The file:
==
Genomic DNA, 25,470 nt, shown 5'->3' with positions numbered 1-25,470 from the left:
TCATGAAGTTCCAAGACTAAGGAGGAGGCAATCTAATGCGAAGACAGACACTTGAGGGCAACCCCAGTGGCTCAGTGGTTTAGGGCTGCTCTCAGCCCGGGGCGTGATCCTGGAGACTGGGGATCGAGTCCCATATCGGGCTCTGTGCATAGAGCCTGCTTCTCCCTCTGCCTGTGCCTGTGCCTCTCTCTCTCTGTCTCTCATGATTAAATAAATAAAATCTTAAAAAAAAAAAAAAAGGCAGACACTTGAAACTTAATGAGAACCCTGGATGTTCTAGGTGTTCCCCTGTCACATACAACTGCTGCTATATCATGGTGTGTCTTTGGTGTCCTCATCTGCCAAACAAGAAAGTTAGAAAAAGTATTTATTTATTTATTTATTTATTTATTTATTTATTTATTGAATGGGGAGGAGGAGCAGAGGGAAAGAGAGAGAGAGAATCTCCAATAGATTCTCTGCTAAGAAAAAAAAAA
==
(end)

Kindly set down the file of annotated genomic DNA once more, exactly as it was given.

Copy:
Genomic DNA, 25,470 nt, shown 5'->3' with positions numbered 1-25,470 from the left:
TCATGAAGTTCCAAGACTAAGGAGGAGGCAATCTAATGCGAAGACAGACACTTGAGGGCAACCCCAGTGGCTCAGTGGTTTAGGGCTGCTCTCAGCCCGGGGCGTGATCCTGGAGACTGGGGATCGAGTCCCATATCGGGCTCTGTGCATAGAGCCTGCTTCTCCCTCTGCCTGTGCCTGTGCCTCTCTCTCTCTGTCTCTCATGATTAAATAAATAAAATCTTAAAAAAAAAAAAAAAGGCAGACACTTGAAACTTAATGAGAACCCTGGATGTTCTAGGTGTTCCCCTGTCACATACAACTGCTGCTATATCATGGTGTGTCTTTGGTGTCCTCATCTGCCAAACAAGAAAGTTAGAAAAAGTATTTATTTATTTATTTATTTATTTATTTATTTATTTATTGAATGGGGAGGAGGAGCAGAGGGAAAGAGAGAGAGAGAATCTCCAATAGATTCTCTGCTAAGAAAAAAAAAA